WashPost Writer Gets Caught Red-Handed Committing Double Standard on Health of POTUS Candidates

September 7th, 2016 3:00 PM

Early Wednesday afternoon, Washington Post writer Chris Cillizza attempted to silence those who pointed out his massive double standard in reporting about the health of Republican Senator John McCain (Ariz.) during the 2008 presidential campaign and his rampant dismissal of any doubts being raised about Hillary Clinton’s physical state here in 2016. 

Needless to say, his mocking of those who exposed him with lines like “thanks for playing” and a sarcastic line about being busted fell flat as individuals like the astute James Taranto of The Wall Street Journal brought up how Cillizza left out in his Wednesday piece a story he did in 2013 about Clinton following her now-infamous concussion and blood clot.

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“Within seconds of my post arguing that talk of Hillary Clinton's health problems was totally without merit going live on Tuesday, conservatives on Twitter — it's a micro-blogging site — immediately seized on a piece I had written back in 2008 about John McCain's health as an issue in the campaign,” Cillizza began before posting some tweets he could show “in this family blog.”

Taking a shot at such critics who cited his 2008 piece, he joked that he was “busted” and provided a link to the one in question opining about the McCain campaign’s decision to give the Associated Press in May 2008 a peak at over 1,000 pages of his health records ranging from the injuries he suffered while a POW in Vietnam to his bout in that decade with cancer. 

Cillizza chose not to provide an excerpt of his analysis but the Post’s hard-news version instead, so here’s two short but important points I was able to exhume from the May 23, 2008 article: 

McCain's health has long been a topic of discussion in the campaign due to his advanced age — he will be 72 by the time of the November election — and his past medical problems.


But, the Arizona senator's campaign is well aware that concerns about whether he is well enough and up to the job are potentially perilous for a candidate seeking to win the age versus experience battle with youthful Sen. Barack Obama (Ill.) in the fall.


What seems clear from the early hours of the health story is that no smoking gun exists. (An Important Note: The Fix has not reviewed the documents and is simply using the Associated Press, which has done so, for guidance.) That does not mean that the McCain campaign is entirely out of the woods, however. Thousands of eyes will be perusing these documents over the next few hours and days and it's possible that something (or some things) will be found that will keep the story alive heading into the fall.

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So, based on this account, Cillizza spun the McCain story as a legitimate issue.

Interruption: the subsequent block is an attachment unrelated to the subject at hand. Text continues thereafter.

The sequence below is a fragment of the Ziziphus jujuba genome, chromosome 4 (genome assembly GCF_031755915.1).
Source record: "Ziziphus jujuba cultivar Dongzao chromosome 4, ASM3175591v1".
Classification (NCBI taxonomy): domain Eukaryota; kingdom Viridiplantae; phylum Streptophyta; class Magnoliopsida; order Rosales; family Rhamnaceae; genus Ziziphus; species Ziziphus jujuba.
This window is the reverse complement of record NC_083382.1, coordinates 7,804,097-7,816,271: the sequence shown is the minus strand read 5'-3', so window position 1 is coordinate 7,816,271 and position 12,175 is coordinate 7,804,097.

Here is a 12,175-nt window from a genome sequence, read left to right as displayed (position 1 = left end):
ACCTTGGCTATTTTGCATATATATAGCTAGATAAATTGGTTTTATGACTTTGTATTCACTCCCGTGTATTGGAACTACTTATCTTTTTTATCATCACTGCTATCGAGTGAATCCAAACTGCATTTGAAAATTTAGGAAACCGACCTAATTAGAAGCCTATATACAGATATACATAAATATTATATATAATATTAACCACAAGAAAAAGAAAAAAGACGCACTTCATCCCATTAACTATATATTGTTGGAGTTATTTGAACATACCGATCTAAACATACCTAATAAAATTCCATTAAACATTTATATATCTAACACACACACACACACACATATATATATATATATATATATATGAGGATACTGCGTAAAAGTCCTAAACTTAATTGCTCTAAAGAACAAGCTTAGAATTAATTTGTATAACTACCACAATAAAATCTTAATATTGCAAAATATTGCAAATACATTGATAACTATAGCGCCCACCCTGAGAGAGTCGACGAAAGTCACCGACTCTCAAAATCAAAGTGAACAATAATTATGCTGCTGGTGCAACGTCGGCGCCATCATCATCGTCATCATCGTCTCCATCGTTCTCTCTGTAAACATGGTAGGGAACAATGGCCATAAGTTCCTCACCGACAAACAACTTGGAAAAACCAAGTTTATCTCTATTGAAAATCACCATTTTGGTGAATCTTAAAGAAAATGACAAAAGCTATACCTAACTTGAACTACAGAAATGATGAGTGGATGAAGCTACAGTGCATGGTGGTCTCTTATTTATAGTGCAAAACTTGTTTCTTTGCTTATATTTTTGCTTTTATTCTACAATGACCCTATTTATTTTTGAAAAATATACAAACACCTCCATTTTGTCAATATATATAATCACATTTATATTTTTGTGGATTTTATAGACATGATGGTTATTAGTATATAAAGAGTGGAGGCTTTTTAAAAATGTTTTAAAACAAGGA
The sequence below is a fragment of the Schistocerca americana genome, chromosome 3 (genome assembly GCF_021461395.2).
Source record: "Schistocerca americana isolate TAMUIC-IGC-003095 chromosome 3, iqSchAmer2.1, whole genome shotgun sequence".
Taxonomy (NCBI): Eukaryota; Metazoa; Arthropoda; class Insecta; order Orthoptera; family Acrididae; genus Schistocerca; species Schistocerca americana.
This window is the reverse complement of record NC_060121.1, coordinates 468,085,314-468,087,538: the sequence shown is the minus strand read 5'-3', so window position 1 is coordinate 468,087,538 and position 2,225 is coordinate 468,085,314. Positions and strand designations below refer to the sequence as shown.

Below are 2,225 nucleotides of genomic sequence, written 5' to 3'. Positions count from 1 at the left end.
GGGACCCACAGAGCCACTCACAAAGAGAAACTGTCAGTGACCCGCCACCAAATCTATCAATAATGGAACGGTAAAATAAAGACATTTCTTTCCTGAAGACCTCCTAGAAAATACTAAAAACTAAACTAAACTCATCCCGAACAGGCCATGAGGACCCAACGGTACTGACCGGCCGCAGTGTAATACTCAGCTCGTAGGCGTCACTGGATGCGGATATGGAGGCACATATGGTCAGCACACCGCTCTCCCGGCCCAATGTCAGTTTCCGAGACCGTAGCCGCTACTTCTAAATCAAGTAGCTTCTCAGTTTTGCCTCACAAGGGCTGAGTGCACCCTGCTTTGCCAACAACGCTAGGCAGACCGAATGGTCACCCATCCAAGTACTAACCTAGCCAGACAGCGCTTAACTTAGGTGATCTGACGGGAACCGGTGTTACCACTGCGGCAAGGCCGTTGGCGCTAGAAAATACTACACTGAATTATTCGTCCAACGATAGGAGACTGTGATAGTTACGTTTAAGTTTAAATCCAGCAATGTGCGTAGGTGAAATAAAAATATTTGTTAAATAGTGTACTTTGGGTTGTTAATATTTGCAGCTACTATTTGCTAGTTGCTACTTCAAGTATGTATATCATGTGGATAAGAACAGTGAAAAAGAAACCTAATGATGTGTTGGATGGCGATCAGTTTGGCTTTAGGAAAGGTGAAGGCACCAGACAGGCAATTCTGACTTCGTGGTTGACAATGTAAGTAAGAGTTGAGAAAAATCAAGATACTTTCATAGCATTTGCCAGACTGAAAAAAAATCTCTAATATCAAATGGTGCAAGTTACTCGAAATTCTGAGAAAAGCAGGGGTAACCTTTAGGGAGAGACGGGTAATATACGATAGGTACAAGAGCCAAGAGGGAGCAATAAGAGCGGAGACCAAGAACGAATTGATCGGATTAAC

Fast-forwarding to the present, he lamented that “[w]e are talking about — and I am/was writing about — apples and oranges” and while “it's easy to ascribe the difference in coverage to personal bias,” he ruled that people are still wrong to bring up Clinton’s state and threw in an absolutely pathetic argument that Hillary being three years younger than McCain if he had been elected:

Rewind back to the 2008 presidential campaign. And remember that McCain, if elected, would have been 72 years old — the oldest person ever to be elected president. Had he served two terms, McCain would have left office at 80.

That fact alone made his health a major issue in the context of the campaign.


Now, fast forward to today.

Clinton is 68 years old. (She will be 69 on Oct. 26.) She is running against someone who is 70. (Obama was 47 years old in the 2008 campaign.) Clinton has never had cancer. She suffered a concussion from a fall as a result of a stomach ailment. (If you believe that is a cover story for the "real" truth, I would say: More power to you. But conjecture isn't facts.) Cancer ? concussion. It just doesn't.

Later, Cillizza made a lame attempt at a mic-drop moment in his conclusion, again saying “apples, meet oranges” and “thanks for playing,” but even this effort fell flat as he pitifully ignored a January 2, 2013 entry to his Fix blog: 

But, even if Clinton has no long-term effects from this health scare, it will, without question, influence how she is covered if she decides to run for president in 2016.

Here's why.

1. Clinton would be 69 years old if she runs in 2016. (Her birthday is Oct. 26, 1947.) That's the same age Ronald Reagan was when he was elected president in 1980. Reagan remains the oldest person ever elected president. (John McCain was 72 when he ran -- and lost -- in 2008.)

2. This is the second time in the past 15 years that Clinton has had a blood clot issue. The first episode, which was significantly less serious, was in 1998 when she was treated for a blood clot in her leg.

Add those two factors up and it's clear that Clinton will have to answer lots -- and lots -- of questions about her health if she decides to get into the next race for president.

So, Chris, your own bar that their health is “one of the first hurdles any prospective candidate must clear” and yet three years later, Clinton’s health (clots, coughs, and all) is no longer a major topic of discussion?” 

I’ll be awaiting your response.